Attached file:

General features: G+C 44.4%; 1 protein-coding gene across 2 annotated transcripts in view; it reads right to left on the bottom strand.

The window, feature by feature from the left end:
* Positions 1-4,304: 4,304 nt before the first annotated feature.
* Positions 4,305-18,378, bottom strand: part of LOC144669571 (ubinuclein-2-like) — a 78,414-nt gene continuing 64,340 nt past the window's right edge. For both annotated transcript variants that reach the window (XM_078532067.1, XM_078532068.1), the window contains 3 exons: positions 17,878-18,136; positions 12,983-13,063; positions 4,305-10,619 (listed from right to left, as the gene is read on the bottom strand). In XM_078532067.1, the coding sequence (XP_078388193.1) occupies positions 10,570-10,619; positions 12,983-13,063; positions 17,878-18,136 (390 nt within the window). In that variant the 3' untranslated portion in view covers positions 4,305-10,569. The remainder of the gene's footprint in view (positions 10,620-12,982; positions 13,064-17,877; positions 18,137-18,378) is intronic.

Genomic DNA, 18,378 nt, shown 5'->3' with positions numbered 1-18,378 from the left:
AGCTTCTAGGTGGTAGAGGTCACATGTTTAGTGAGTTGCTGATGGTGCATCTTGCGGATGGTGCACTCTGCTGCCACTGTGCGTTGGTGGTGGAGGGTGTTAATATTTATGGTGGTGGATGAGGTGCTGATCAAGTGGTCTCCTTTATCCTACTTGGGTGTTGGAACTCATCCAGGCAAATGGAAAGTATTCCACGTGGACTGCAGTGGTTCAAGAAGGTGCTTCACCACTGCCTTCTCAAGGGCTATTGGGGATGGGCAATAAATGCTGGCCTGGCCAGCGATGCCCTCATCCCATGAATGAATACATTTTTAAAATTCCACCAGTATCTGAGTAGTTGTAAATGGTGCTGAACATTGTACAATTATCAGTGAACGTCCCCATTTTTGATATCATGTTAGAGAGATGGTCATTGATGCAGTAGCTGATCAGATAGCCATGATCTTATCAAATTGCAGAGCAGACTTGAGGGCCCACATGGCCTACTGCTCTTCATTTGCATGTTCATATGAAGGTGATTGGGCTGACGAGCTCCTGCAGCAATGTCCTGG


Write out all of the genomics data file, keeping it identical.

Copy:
General features: G+C 44.4%; 1 protein-coding gene across 2 annotated transcripts in view; it reads right to left on the bottom strand.

The window, feature by feature from the left end:
* Positions 1-4,304: 4,304 nt before the first annotated feature.
* Positions 4,305-18,378, bottom strand: part of LOC144669571 (ubinuclein-2-like) — a 78,414-nt gene continuing 64,340 nt past the window's right edge. For both annotated transcript variants that reach the window (XM_078532067.1, XM_078532068.1), the window contains 3 exons: positions 17,878-18,136; positions 12,983-13,063; positions 4,305-10,619 (listed from right to left, as the gene is read on the bottom strand). In XM_078532067.1, the coding sequence (XP_078388193.1) occupies positions 10,570-10,619; positions 12,983-13,063; positions 17,878-18,136 (390 nt within the window). In that variant the 3' untranslated portion in view covers positions 4,305-10,569. The remainder of the gene's footprint in view (positions 10,620-12,982; positions 13,064-17,877; positions 18,137-18,378) is intronic.

Genomic DNA, 18,378 nt, shown 5'->3' with positions numbered 1-18,378 from the left:
AGCTTCTAGGTGGTAGAGGTCACATGTTTAGTGAGTTGCTGATGGTGCATCTTGCGGATGGTGCACTCTGCTGCCACTGTGCGTTGGTGGTGGAGGGTGTTAATATTTATGGTGGTGGATGAGGTGCTGATCAAGTGGTCTCCTTTATCCTACTTGGGTGTTGGAACTCATCCAGGCAAATGGAAAGTATTCCACGTGGACTGCAGTGGTTCAAGAAGGTGCTTCACCACTGCCTTCTCAAGGGCTATTGGGGATGGGCAATAAATGCTGGCCTGGCCAGCGATGCCCTCATCCCATGAATGAATACATTTTTAAAATTCCACCAGTATCTGAGTAGTTGTAAATGGTGCTGAACATTGTACAATTATCAGTGAACGTCCCCATTTTTGATATCATGTTAGAGAGATGGTCATTGATGCAGTAGCTGATCAGATAGCCATGATCTTATCAAATTGCAGAGCAGACTTGAGGGCCCACATGGCCTACTGCTCTTCATTTGCATGTTCATATGAAGGTGATTGGGCTGACGAGCTCCTGCAGCAATGTCCTGG